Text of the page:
$$S=k_\mathrm B\ln\mathit\Omega$$ For the mixing of two types of molecules: $$\mathit\Omega=\frac{N!}{N_1!N_2!}$$ Therefore, subbing in and using Stirling’s approximation ($\ln{N!}=N\ln N-N$): $$\Delta S = k_\mathrm B(N\ln N-N_1\ln N_1-N_2\ln N_2)$$ However, I know that the result should be: $$\Delta S =-k_\mathrm B(N_1\ln x_1+N_2\ln x_2)$$ How do I get there? Have I done something wrong?

  • 2
    $\begingroup$ You haven't done anything wrong, just bear in mind that $N = N_1 + N_2$ and see whether you can simplify your expression further. $\endgroup$ – orthocresol Oct 23 '15 at 13:54
  • $\begingroup$ Thank you. However, I only get the number of moles not the mole fraction in the logarithms. i.e i get $\ln \frac {N_i}{N}$ $\endgroup$ – RobChem Oct 23 '15 at 14:01
  • $\begingroup$ Find an expression for the mole fraction in terms of the symbols you already have (which are basically $N$, $N_1$, and $N_2$), then see whether you can manipulate the equation to get the natural logarithm of that. $\endgroup$ – orthocresol Oct 23 '15 at 14:04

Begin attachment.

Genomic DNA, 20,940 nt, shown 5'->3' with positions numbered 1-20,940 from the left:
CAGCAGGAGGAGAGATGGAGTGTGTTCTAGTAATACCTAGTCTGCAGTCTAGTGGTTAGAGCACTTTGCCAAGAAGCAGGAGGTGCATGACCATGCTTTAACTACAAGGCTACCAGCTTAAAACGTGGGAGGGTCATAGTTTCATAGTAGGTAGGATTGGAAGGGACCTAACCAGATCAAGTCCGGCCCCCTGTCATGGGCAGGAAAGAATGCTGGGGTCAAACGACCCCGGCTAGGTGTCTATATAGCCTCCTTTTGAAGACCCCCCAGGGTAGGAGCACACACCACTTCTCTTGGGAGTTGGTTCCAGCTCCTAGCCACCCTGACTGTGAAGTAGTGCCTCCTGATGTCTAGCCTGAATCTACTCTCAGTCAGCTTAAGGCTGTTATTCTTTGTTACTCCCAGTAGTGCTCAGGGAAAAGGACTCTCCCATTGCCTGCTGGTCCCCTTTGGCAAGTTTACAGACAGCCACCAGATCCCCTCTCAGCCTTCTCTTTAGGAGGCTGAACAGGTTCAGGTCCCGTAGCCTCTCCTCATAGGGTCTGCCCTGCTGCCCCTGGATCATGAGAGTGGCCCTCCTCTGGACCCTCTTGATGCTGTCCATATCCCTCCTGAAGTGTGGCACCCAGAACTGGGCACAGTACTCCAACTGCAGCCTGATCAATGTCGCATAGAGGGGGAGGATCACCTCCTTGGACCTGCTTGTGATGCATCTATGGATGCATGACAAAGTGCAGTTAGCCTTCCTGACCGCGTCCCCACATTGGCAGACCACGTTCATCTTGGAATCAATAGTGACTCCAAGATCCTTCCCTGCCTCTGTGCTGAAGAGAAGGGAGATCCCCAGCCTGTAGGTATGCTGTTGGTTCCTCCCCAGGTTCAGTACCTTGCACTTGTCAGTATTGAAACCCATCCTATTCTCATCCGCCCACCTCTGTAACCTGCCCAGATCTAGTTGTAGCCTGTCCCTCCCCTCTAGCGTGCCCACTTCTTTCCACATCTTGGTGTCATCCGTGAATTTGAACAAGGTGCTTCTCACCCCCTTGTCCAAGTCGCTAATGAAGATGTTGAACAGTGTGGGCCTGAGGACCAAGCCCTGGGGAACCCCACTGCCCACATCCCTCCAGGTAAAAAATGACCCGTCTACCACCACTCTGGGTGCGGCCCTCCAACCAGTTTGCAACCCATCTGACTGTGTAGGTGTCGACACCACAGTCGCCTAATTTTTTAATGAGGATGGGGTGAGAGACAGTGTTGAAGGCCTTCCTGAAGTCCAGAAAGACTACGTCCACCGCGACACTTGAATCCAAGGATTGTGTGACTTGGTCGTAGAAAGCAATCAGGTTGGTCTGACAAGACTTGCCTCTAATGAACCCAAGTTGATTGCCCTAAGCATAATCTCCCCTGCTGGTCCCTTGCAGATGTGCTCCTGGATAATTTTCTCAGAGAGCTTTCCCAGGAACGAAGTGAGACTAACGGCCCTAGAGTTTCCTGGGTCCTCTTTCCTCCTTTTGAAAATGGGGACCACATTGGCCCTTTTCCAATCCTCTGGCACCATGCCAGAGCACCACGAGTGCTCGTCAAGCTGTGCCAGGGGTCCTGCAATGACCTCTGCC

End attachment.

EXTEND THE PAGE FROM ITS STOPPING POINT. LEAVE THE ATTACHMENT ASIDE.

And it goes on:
• $\begingroup$ I'm sorry, I am really stuck. Would you mind just telling me? Or giving me a large clue? Thank you so much $\endgroup$ – RobChem Oct 23 '15 at 14:08

The mole fraction $x_1$ is $n_1/n = N_1/N$ (since each mole is exactly $N_\mathrm{A}$ particles). Likewise for $x_2$.

$$\begin{align} \Delta S &= k_{\mathrm{B}}(N \ln N - N_1 \ln N_1 - N_2 \ln N_2) \\ &= k_{\mathrm{B}}(N_1 \ln N + N_2 \ln N - N_1 \ln N_1 - N_2 \ln N_2) \\ &= k_{\mathrm{B}}[N_1(\ln N - \ln N_1) + N_2(\ln N - \ln N_2)] \\ &= k_{\mathrm{B}}\left[N_1 \ln{\left(\frac{N}{N_1}\right)} + N_2 \ln{\left(\frac{N}{N_2}\right)}\right] \\ &= -k_{\mathrm{B}}\left[N_1 \ln{\left(\frac{N_1}{N}\right)} + N_2 \ln{\left(\frac{N_2}{N}\right)}\right] \\ &= -k_{\mathrm{B}}(N_1 \ln x_1 + N_2 \ln x_2) \end{align}$$

If you want, you can go further by noting that:

$$\begin{align} n_1 &= \frac{N_1}{N_\mathrm{A}} & n_2 &= \frac{N_2}{N_\mathrm{A}} & k_{\mathrm{B}} &= \frac{R}{N_\mathrm{A}} \end{align}$$

which gives

$$\Delta S = -R(n_1 \ln x_1 + n_2 \ln x_2)$$


$$\Delta S = -nR(x_1 \ln x_1 + x_2 \ln x_2)$$

whichever you prefer (they're of course all the same).

| improve this answer | |

Your Answer

By clicking “Post Your Answer”, you agree to our terms of service, privacy policy and cookie policy

Not the answer you're looking for? Browse other questions tagged or ask your own question.